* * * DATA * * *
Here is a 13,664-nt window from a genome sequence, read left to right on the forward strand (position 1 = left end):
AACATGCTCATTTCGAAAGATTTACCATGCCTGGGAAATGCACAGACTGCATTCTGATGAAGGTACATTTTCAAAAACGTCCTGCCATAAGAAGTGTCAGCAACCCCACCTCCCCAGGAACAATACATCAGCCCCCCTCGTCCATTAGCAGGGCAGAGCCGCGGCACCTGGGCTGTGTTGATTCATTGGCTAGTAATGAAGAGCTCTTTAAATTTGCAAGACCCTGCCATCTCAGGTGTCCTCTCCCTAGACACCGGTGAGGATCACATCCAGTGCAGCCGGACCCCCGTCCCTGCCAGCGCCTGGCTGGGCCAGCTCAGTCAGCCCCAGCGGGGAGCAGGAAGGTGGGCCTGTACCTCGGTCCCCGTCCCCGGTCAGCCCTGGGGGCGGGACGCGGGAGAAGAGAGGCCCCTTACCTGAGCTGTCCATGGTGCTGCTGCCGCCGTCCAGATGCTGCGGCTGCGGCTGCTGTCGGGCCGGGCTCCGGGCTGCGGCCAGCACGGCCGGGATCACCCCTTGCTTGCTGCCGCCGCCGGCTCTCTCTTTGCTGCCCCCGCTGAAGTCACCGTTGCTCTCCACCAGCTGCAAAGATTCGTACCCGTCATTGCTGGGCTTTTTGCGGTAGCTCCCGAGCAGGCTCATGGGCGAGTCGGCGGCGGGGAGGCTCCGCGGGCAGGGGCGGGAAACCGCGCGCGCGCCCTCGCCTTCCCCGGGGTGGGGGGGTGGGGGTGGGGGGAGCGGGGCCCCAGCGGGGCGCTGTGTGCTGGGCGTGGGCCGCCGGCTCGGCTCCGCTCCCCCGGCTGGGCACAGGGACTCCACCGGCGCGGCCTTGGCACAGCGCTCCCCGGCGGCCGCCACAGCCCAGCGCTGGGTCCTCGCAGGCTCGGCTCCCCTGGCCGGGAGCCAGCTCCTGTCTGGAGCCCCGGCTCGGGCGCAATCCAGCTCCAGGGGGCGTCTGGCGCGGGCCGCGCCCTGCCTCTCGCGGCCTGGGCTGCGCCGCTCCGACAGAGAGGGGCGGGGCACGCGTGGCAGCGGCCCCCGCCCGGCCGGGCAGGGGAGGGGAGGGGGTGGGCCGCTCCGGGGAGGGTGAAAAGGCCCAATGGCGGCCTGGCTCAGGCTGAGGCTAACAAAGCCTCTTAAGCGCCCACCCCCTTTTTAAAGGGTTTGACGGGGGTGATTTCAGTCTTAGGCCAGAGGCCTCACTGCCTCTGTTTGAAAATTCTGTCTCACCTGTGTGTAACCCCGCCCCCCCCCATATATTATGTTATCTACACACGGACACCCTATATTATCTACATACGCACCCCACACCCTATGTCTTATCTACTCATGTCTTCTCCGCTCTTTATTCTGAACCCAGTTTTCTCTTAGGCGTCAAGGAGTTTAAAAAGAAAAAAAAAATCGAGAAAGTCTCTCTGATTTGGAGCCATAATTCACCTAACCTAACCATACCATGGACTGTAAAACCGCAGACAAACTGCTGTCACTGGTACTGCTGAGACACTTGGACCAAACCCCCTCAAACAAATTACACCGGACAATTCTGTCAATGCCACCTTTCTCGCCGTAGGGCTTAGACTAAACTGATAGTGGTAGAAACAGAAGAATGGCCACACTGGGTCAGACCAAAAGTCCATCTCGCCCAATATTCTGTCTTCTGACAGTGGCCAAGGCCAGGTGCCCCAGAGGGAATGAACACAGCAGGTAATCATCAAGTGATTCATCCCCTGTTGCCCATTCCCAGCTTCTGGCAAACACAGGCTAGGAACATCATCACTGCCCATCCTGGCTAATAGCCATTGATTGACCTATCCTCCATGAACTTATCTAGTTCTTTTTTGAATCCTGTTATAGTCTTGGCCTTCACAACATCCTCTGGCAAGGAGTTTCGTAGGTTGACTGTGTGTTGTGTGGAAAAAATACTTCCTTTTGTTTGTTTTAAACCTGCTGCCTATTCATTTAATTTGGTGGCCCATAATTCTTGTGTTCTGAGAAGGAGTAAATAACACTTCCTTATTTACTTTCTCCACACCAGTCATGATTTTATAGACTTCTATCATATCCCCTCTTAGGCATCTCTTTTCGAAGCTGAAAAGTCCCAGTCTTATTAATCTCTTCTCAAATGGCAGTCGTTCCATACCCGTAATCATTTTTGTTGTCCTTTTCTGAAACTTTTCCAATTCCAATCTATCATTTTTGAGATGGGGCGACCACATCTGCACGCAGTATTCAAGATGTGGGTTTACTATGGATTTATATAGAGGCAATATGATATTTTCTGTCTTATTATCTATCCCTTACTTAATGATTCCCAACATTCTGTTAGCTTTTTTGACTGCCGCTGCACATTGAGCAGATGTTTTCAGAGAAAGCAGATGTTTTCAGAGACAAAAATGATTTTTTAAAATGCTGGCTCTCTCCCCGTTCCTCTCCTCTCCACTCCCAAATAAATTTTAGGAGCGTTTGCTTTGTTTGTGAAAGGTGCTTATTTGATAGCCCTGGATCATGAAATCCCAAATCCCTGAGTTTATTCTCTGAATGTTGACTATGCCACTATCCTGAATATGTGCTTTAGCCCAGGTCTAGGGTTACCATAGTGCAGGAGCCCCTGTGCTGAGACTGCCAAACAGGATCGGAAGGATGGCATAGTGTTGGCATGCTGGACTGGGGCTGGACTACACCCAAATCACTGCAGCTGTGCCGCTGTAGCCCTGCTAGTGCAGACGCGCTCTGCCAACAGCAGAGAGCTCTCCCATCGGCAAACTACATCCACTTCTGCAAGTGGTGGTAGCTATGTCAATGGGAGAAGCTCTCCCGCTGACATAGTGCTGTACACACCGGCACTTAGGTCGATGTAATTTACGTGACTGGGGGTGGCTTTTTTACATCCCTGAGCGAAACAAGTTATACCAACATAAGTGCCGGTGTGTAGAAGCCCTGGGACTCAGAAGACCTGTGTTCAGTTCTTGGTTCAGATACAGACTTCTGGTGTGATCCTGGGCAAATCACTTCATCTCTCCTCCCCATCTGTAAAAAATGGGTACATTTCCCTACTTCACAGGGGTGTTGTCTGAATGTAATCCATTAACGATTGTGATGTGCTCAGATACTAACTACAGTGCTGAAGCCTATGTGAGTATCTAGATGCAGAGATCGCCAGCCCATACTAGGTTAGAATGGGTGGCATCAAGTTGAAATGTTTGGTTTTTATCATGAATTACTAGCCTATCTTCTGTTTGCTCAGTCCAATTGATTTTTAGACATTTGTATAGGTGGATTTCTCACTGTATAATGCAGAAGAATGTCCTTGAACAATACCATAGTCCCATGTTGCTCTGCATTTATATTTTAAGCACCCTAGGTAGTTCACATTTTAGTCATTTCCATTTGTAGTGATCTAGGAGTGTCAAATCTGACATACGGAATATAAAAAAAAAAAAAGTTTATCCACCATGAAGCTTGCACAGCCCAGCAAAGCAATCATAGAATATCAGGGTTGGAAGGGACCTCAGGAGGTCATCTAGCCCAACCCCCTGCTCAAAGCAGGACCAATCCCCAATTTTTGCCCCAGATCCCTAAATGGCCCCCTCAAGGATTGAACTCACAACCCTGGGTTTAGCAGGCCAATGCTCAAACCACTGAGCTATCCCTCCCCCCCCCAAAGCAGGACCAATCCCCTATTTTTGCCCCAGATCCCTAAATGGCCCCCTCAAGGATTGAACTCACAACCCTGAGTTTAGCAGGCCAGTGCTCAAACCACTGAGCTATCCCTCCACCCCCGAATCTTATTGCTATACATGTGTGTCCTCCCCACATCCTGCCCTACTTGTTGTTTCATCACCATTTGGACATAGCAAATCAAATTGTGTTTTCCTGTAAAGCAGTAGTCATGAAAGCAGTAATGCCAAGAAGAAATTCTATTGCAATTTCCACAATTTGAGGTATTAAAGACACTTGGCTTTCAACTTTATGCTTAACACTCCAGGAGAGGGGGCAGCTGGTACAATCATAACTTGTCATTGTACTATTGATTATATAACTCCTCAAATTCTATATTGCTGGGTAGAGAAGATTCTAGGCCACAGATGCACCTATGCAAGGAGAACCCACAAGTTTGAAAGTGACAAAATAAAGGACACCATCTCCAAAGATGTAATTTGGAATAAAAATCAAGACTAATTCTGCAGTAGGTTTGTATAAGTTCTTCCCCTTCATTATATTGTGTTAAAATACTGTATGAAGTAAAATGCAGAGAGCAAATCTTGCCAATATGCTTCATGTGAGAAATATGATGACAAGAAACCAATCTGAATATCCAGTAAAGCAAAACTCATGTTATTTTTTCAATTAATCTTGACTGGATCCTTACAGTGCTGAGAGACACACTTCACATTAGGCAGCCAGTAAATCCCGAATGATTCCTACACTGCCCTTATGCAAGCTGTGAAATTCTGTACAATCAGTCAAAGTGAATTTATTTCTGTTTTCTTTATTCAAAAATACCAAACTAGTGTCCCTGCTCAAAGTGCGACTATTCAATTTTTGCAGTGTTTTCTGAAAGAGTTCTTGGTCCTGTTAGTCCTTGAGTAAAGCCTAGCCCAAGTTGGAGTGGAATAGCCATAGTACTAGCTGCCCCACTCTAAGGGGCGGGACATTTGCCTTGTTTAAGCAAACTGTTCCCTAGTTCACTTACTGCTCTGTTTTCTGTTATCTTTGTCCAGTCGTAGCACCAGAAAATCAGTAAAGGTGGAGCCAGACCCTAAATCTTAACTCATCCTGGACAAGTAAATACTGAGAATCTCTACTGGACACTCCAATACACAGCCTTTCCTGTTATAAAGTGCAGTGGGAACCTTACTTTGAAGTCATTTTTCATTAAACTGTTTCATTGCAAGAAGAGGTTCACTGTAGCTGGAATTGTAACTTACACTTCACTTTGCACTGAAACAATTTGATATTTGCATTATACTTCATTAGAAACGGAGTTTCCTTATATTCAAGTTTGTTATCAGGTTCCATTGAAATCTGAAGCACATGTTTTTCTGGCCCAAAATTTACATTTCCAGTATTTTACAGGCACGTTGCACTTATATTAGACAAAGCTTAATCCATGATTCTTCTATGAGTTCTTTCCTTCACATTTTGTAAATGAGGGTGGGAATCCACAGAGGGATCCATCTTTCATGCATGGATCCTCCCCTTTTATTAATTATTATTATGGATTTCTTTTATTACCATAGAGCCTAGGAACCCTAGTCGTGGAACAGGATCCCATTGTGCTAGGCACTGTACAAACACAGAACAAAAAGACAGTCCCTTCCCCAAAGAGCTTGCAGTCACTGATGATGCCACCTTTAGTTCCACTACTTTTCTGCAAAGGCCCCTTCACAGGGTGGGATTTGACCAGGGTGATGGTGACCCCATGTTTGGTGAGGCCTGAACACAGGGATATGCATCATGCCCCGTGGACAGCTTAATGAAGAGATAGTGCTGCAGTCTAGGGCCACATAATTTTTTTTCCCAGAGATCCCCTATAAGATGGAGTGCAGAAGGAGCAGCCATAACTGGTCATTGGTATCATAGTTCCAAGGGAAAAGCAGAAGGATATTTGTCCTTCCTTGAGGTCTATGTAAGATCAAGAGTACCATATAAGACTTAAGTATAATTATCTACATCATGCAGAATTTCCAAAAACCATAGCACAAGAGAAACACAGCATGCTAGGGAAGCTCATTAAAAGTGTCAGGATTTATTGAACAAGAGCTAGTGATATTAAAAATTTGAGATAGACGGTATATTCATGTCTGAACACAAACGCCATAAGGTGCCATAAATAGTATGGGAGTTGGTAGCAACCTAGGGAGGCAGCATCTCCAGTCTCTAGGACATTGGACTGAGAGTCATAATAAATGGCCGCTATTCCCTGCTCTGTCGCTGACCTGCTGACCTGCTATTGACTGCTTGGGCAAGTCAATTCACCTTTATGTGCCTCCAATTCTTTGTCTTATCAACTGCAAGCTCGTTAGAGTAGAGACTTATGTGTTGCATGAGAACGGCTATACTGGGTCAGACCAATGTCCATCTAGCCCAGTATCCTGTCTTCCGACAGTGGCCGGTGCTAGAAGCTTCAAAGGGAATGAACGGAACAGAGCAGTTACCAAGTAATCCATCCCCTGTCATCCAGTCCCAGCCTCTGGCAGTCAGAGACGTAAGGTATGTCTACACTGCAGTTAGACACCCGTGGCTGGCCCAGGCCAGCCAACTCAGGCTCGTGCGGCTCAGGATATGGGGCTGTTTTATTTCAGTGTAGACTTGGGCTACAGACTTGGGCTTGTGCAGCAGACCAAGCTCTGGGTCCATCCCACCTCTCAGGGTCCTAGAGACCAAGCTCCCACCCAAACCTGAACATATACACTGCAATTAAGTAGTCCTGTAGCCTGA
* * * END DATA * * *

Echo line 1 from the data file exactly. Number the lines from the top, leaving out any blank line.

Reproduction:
Here is a 13,664-nt window from a genome sequence, read left to right on the forward strand (position 1 = left end):